A New Steven Avery Hearing Could Finally Look At The Testing His Lawyer's Been Talking About
There is some potential good news for fans of Netflix's Making a Murderer fans who felt the titular subject had been slighted. On Wednesday, the Wisconsin assistant attorney general, Thomas Fallon, requested that a hearing be scheduled for Steven Avery. Fallon's letter asked that the judge hold a status conference during the weeks of Oct. 24, Oct. 31, or Nov. 7. It might seem like a small step, but it could move forward the case that has long been in the minds of both fans of the show and those involved in the events.
The hearing will address the state's post-conviction scientific testing of evidence. Back in August, Avery's new attorney, Kathleen Zellner, filed an appeal for further testing of evidence. She argued that the current level of testing wan't available during Avery's 2007 trial. Zellner requested to date blood and DNA found at the scene of the crime. In her appeal, Zellner stated, "The most reassuring thing is that we are going to get to the bottom of who killed Teresa Halbach. And we firmly believe that we will establish it was not Steven Avery."
A major theory in the Netflix show centered around the idea that Avery had been set up in the 2005 murder of Halbach. Zellner is hoping to prove that the blood was in fact planted, a claim that the Manitowoc County Sheriff's Office has long denied.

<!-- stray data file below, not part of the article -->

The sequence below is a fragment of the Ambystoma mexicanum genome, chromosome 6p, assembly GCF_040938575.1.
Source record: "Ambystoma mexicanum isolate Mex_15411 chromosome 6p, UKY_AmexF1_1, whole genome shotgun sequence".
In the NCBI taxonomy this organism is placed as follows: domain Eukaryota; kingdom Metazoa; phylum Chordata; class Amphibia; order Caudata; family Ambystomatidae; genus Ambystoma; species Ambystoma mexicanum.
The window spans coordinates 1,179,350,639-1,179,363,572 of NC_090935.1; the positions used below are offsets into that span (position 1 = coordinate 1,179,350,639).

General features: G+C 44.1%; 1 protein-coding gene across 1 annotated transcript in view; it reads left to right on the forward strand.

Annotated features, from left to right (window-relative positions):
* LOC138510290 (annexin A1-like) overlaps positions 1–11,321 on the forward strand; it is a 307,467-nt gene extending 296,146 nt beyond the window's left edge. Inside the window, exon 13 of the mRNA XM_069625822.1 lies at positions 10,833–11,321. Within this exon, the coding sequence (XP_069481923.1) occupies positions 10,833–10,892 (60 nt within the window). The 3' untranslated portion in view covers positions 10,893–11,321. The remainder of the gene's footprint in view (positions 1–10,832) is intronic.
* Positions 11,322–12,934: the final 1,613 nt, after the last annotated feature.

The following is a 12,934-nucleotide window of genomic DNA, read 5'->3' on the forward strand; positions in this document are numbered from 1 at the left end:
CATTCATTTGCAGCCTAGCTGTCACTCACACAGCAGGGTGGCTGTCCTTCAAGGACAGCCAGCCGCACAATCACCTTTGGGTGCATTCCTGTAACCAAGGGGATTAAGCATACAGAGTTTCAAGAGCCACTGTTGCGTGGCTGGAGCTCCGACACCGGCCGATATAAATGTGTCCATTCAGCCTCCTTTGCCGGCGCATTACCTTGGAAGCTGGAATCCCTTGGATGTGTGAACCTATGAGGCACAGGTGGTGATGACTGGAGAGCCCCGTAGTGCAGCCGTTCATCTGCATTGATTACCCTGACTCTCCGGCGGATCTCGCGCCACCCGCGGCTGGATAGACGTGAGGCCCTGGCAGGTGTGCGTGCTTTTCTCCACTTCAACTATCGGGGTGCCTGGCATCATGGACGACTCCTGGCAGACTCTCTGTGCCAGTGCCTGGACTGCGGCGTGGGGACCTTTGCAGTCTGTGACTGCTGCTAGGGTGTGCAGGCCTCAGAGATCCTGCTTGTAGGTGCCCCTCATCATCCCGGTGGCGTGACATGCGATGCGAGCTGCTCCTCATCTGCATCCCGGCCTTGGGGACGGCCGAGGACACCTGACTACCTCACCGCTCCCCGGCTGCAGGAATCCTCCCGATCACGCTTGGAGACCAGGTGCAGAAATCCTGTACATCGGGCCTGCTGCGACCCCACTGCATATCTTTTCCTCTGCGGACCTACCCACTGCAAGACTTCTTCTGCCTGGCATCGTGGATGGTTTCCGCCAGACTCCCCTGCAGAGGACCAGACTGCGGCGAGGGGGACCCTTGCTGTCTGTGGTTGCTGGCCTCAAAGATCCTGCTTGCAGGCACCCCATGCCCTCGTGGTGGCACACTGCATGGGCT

In 2007, Avery along with his nephew Brendan Dassey, was convicted of murdering Halbach. Dassey's conviction was overturned in August by a federal judge. The judge ruled that 16-year-old Dassey's confession had been coerced and was unconstitutional. It was a victory for those who watched the show and felt that young Dassey had been pushed around by interrogating officers, who for years said they had followed standard procedure during the confession.
As detailed in the series, the filmmakers presented Avery's 1985 false conviction in the rape of Penny Beerntsen in Manitowoc, Wisconsin. It wasn't until 18 years after the conviction that Avery was exonerated by DNA evidence. Knowing this backstory seems to make people a little more willing to believe that Avery has once again been falsely convicted of a crime, even rooting for him to get an appeal. Fans even presented a petition for Avery to receive a presidential pardon.
Netflix announced this summer that more episodes of Making a Murderer are in the works, detailing Avery and Dassey's post-conviction processes, and we'll have to wait to see what comes of the evidence testing Zellner wants to present. While it's tempting for viewers to hope that Avery is innocent and twice falsely convicted of crimes, the evidence is what matters to the law and the court.
Image: Netflix (1)